To put it mildly, enforcement by the Office of Prescription Drug Promotion (OPDP) has been lagging. Warning and Untitled letters from this office numbered in the triple digits twenty years ago. In the past three years, it did not break a dozen. Last year was poised to be the lightest on record, but in December OPDP suddenly came forth with several letters within a month. In the five months since, there has been an overwhelming lack of activity.
Today there was a blip. OPDP posted an Untitled Letter for a DTC Broadcast television advertisement to market a drug with an indication for weight loss. The letter noted that the drug has several warnings and contraindications noted in the label which also includes a boxed warning. In issuing the letter, the only violation that was the subject of the FDA’s enforcement was with regard to the minimization of risk information, which is by and far the most common violation of any cited by the agency when issuing such letters.
There are two issues with respect to risk that are of note. The list of contraindications spans a number of conditions and situations as well as a number of potential adverse reactions. FDA asserted that while contraindication was included as part of the ad, the full spectrum was not present. While there was a statement that the product was not something to be considered for use by everyone as well as one stating that “other side effects may occur” such umbrella statements were not deemed sufficient by the agency to cover the range of risks and contraindications from the label.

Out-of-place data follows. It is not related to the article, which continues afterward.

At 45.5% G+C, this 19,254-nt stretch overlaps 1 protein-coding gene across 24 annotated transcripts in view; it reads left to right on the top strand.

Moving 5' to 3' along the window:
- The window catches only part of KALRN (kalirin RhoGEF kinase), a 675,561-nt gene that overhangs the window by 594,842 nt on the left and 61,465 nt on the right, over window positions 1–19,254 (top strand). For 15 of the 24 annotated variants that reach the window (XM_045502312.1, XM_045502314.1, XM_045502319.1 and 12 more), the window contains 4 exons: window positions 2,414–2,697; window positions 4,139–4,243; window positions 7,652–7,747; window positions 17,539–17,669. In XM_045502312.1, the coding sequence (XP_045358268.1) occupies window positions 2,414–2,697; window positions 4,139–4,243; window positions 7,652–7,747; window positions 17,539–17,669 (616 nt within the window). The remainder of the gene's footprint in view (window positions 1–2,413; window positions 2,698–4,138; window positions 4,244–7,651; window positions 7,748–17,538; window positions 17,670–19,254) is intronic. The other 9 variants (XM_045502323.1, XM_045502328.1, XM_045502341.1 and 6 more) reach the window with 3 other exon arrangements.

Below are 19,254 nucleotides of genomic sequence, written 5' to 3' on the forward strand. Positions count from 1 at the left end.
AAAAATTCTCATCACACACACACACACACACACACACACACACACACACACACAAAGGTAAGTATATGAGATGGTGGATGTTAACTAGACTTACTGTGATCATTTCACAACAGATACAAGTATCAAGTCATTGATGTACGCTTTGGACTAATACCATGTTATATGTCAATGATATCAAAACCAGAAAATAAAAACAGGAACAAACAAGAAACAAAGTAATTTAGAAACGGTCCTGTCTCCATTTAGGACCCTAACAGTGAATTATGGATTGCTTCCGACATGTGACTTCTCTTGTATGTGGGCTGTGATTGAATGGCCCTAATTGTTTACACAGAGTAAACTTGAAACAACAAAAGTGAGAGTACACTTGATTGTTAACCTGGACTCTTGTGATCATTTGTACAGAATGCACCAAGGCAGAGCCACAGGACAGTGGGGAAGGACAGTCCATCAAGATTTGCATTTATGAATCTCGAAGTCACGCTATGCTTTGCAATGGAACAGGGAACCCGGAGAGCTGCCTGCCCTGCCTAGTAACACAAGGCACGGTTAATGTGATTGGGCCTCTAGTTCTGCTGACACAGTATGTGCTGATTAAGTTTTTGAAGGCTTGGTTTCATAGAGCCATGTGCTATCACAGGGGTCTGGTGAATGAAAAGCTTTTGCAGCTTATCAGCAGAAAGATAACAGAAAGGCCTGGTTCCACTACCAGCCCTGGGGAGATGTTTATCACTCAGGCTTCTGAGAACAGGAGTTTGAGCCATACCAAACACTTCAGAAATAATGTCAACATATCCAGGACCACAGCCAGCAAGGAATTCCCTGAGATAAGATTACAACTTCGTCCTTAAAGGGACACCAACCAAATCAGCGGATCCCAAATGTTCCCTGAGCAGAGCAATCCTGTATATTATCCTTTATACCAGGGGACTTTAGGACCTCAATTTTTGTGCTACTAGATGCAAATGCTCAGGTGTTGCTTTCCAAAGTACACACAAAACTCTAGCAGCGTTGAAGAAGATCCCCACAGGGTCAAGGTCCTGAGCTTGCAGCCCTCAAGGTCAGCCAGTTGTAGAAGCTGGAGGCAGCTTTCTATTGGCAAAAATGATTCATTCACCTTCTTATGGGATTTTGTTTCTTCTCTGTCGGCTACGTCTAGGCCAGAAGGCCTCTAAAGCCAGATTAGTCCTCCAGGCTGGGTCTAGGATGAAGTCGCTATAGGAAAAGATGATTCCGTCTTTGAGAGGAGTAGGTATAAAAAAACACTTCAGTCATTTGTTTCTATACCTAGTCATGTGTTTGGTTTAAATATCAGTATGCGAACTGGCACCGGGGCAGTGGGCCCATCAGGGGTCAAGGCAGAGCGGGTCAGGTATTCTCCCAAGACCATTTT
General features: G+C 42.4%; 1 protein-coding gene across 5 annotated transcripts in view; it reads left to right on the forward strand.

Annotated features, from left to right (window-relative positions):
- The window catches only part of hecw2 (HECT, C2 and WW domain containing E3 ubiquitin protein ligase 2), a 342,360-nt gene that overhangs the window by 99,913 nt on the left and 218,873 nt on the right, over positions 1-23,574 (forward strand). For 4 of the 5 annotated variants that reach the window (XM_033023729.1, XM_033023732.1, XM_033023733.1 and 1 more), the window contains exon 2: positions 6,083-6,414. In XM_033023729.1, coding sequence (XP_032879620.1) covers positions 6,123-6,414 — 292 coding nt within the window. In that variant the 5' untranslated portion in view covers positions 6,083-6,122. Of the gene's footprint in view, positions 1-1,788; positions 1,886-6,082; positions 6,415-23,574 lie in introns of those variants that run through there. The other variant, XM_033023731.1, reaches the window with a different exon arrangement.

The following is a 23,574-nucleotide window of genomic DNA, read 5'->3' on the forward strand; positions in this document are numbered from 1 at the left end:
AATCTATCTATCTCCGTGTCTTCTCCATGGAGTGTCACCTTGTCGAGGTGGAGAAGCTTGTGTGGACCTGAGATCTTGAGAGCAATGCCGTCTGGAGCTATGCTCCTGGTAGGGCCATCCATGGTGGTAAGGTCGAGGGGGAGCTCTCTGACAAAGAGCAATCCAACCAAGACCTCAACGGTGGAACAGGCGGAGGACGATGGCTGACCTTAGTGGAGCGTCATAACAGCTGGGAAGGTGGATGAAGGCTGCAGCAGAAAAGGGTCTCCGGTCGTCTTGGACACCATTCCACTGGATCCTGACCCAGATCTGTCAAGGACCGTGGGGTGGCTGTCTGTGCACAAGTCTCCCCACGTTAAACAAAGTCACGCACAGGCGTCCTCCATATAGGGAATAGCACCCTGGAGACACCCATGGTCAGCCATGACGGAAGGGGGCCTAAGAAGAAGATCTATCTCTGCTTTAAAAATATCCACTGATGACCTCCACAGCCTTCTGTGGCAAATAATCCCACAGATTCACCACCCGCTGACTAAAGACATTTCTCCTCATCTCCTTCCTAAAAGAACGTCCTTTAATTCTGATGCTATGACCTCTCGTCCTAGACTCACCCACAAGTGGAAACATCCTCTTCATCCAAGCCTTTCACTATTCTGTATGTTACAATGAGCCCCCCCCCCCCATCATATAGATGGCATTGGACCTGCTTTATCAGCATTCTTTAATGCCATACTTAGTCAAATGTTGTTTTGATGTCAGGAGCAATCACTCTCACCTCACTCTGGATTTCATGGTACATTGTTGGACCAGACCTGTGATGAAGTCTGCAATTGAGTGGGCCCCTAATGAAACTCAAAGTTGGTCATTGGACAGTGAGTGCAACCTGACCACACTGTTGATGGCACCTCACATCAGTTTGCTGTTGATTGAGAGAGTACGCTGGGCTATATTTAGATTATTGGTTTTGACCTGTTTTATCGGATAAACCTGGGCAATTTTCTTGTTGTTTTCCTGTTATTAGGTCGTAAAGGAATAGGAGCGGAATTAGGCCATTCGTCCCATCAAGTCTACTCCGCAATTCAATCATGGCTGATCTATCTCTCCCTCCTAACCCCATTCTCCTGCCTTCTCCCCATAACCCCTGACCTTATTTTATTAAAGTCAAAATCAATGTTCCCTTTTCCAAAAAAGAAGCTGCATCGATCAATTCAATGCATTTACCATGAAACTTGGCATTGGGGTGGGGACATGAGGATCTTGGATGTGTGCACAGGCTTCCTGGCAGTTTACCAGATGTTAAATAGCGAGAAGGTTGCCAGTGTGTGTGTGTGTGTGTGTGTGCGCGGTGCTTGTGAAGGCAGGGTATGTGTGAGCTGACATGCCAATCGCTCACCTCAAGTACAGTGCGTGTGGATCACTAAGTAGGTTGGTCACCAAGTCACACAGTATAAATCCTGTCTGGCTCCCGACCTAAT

In addition, there was an issue with regard to risk presentation. In a March blog posting we looked at DTC advertising and some of the risks associated with it in light of research FDA has undertaken with regard to how risk is being conveyed. Specifically the agency has been on the hunt for anything that might compromise clarity and therefore comprehension on the part of the viewer. Here, among other things, the agency took issue with important risk information being conveyed visually while competing material is being conveyed orally.
The issuance of a letter involving a DTC advertisement is another indication that OPDP is still more focused on traditional communications vehicles than it is emergent digital platforms.
Two questions unrelated to the contents of the letter may naturally arise in the wake of this letter.
First – does the issuance of a letter after a five-month silence indicate a renewed effort at enforcement following the change in leadership at FDA? Since these letters take a good deal of time to generate and the change in hands has occurred only recently, that is doubtful. Also the flurry of activity in December did not indicate more letters forthcoming in their wake.
And secondly – why has OPDP had such a downturn in enforcement? The agency has stated that there are other forms of enforcement activity besides the issuance of letters, but provided no clue as to what that might be. Lacking transparency in that regard, the only quantifiable means we are left with is the issuance of letters. Stay tuned.